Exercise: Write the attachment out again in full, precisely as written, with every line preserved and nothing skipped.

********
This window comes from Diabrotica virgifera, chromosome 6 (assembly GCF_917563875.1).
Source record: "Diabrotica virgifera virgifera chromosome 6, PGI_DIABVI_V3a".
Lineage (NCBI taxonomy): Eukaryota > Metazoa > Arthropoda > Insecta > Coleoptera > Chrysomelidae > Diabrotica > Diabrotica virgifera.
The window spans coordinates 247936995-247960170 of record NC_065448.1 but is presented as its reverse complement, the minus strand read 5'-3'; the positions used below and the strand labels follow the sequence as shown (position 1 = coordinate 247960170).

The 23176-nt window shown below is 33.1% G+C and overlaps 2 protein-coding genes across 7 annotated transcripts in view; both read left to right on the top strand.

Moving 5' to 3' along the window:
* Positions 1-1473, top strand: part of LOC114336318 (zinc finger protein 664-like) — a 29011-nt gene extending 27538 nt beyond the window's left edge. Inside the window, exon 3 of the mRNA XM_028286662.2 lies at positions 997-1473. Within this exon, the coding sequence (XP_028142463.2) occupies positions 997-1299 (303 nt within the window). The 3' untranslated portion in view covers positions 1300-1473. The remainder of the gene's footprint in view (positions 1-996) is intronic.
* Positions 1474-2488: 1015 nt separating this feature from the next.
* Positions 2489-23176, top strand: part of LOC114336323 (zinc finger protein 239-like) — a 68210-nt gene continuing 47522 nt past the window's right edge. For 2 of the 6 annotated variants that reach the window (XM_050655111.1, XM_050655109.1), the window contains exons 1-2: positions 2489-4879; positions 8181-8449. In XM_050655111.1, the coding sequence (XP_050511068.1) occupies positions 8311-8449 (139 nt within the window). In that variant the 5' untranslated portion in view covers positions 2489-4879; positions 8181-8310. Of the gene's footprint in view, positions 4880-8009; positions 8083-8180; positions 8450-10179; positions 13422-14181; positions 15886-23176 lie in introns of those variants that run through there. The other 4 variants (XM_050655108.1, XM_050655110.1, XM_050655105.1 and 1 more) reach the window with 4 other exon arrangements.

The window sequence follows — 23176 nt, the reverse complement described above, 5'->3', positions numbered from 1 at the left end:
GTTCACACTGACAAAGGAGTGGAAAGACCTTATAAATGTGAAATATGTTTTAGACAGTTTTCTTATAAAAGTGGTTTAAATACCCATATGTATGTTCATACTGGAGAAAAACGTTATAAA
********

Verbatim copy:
This window comes from Diabrotica virgifera, chromosome 6 (assembly GCF_917563875.1).
Source record: "Diabrotica virgifera virgifera chromosome 6, PGI_DIABVI_V3a".
Lineage (NCBI taxonomy): Eukaryota > Metazoa > Arthropoda > Insecta > Coleoptera > Chrysomelidae > Diabrotica > Diabrotica virgifera.
The window spans coordinates 247936995-247960170 of record NC_065448.1 but is presented as its reverse complement, the minus strand read 5'-3'; the positions used below and the strand labels follow the sequence as shown (position 1 = coordinate 247960170).

The 23176-nt window shown below is 33.1% G+C and overlaps 2 protein-coding genes across 7 annotated transcripts in view; both read left to right on the top strand.

Moving 5' to 3' along the window:
* Positions 1-1473, top strand: part of LOC114336318 (zinc finger protein 664-like) — a 29011-nt gene extending 27538 nt beyond the window's left edge. Inside the window, exon 3 of the mRNA XM_028286662.2 lies at positions 997-1473. Within this exon, the coding sequence (XP_028142463.2) occupies positions 997-1299 (303 nt within the window). The 3' untranslated portion in view covers positions 1300-1473. The remainder of the gene's footprint in view (positions 1-996) is intronic.
* Positions 1474-2488: 1015 nt separating this feature from the next.
* Positions 2489-23176, top strand: part of LOC114336323 (zinc finger protein 239-like) — a 68210-nt gene continuing 47522 nt past the window's right edge. For 2 of the 6 annotated variants that reach the window (XM_050655111.1, XM_050655109.1), the window contains exons 1-2: positions 2489-4879; positions 8181-8449. In XM_050655111.1, the coding sequence (XP_050511068.1) occupies positions 8311-8449 (139 nt within the window). In that variant the 5' untranslated portion in view covers positions 2489-4879; positions 8181-8310. Of the gene's footprint in view, positions 4880-8009; positions 8083-8180; positions 8450-10179; positions 13422-14181; positions 15886-23176 lie in introns of those variants that run through there. The other 4 variants (XM_050655108.1, XM_050655110.1, XM_050655105.1 and 1 more) reach the window with 4 other exon arrangements.

The window sequence follows — 23176 nt, the reverse complement described above, 5'->3', positions numbered from 1 at the left end:
GTTCACACTGACAAAGGAGTGGAAAGACCTTATAAATGTGAAATATGTTTTAGACAGTTTTCTTATAAAAGTGGTTTAAATACCCATATGTATGTTCATACTGGAGAAAAACGTTATAAA